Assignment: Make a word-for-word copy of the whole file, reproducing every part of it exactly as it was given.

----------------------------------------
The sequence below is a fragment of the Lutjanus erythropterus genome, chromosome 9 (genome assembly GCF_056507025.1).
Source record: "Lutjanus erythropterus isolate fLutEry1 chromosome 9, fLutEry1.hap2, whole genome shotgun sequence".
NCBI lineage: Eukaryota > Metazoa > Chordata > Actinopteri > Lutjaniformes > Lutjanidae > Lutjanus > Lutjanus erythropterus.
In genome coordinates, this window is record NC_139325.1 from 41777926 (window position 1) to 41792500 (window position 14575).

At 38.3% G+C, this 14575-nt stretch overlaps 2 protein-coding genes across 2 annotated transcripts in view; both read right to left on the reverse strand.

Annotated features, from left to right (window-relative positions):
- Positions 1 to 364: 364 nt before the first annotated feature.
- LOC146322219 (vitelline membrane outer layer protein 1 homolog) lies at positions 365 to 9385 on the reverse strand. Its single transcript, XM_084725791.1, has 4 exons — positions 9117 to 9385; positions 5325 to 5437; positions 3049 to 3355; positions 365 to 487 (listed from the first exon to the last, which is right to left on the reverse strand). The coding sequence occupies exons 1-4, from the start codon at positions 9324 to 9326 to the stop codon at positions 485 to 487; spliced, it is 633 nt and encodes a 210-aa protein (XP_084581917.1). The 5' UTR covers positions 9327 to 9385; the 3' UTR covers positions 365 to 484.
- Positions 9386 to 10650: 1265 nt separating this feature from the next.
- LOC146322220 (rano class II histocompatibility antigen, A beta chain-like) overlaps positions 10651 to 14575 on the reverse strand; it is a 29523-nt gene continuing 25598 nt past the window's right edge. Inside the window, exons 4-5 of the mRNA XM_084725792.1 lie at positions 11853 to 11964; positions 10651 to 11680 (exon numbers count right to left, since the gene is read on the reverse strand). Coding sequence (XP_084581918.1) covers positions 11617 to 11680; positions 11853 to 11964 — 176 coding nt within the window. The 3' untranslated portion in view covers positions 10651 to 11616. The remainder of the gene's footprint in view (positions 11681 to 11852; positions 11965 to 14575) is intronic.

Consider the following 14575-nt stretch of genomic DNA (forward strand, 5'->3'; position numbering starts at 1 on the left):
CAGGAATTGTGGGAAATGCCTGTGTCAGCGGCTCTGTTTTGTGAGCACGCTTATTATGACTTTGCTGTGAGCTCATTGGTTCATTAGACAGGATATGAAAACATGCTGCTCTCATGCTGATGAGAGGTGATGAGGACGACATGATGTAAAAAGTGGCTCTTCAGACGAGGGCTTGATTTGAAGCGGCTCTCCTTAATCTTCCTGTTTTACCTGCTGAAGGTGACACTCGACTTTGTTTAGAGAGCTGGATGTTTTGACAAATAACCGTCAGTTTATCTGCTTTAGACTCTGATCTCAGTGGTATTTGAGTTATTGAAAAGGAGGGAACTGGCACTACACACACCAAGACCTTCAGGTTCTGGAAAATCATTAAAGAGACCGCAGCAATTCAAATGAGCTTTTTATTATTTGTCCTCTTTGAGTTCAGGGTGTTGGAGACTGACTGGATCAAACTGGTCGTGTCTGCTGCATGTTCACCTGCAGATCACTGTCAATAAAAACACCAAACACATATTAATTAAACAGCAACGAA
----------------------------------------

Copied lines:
The sequence below is a fragment of the Lutjanus erythropterus genome, chromosome 9 (genome assembly GCF_056507025.1).
Source record: "Lutjanus erythropterus isolate fLutEry1 chromosome 9, fLutEry1.hap2, whole genome shotgun sequence".
NCBI lineage: Eukaryota > Metazoa > Chordata > Actinopteri > Lutjaniformes > Lutjanidae > Lutjanus > Lutjanus erythropterus.
In genome coordinates, this window is record NC_139325.1 from 41777926 (window position 1) to 41792500 (window position 14575).

At 38.3% G+C, this 14575-nt stretch overlaps 2 protein-coding genes across 2 annotated transcripts in view; both read right to left on the reverse strand.

Annotated features, from left to right (window-relative positions):
- Positions 1 to 364: 364 nt before the first annotated feature.
- LOC146322219 (vitelline membrane outer layer protein 1 homolog) lies at positions 365 to 9385 on the reverse strand. Its single transcript, XM_084725791.1, has 4 exons — positions 9117 to 9385; positions 5325 to 5437; positions 3049 to 3355; positions 365 to 487 (listed from the first exon to the last, which is right to left on the reverse strand). The coding sequence occupies exons 1-4, from the start codon at positions 9324 to 9326 to the stop codon at positions 485 to 487; spliced, it is 633 nt and encodes a 210-aa protein (XP_084581917.1). The 5' UTR covers positions 9327 to 9385; the 3' UTR covers positions 365 to 484.
- Positions 9386 to 10650: 1265 nt separating this feature from the next.
- LOC146322220 (rano class II histocompatibility antigen, A beta chain-like) overlaps positions 10651 to 14575 on the reverse strand; it is a 29523-nt gene continuing 25598 nt past the window's right edge. Inside the window, exons 4-5 of the mRNA XM_084725792.1 lie at positions 11853 to 11964; positions 10651 to 11680 (exon numbers count right to left, since the gene is read on the reverse strand). Coding sequence (XP_084581918.1) covers positions 11617 to 11680; positions 11853 to 11964 — 176 coding nt within the window. The 3' untranslated portion in view covers positions 10651 to 11616. The remainder of the gene's footprint in view (positions 11681 to 11852; positions 11965 to 14575) is intronic.

Consider the following 14575-nt stretch of genomic DNA (forward strand, 5'->3'; position numbering starts at 1 on the left):
CAGGAATTGTGGGAAATGCCTGTGTCAGCGGCTCTGTTTTGTGAGCACGCTTATTATGACTTTGCTGTGAGCTCATTGGTTCATTAGACAGGATATGAAAACATGCTGCTCTCATGCTGATGAGAGGTGATGAGGACGACATGATGTAAAAAGTGGCTCTTCAGACGAGGGCTTGATTTGAAGCGGCTCTCCTTAATCTTCCTGTTTTACCTGCTGAAGGTGACACTCGACTTTGTTTAGAGAGCTGGATGTTTTGACAAATAACCGTCAGTTTATCTGCTTTAGACTCTGATCTCAGTGGTATTTGAGTTATTGAAAAGGAGGGAACTGGCACTACACACACCAAGACCTTCAGGTTCTGGAAAATCATTAAAGAGACCGCAGCAATTCAAATGAGCTTTTTATTATTTGTCCTCTTTGAGTTCAGGGTGTTGGAGACTGACTGGATCAAACTGGTCGTGTCTGCTGCATGTTCACCTGCAGATCACTGTCAATAAAAACACCAAACACATATTAATTAAACAGCAACGAA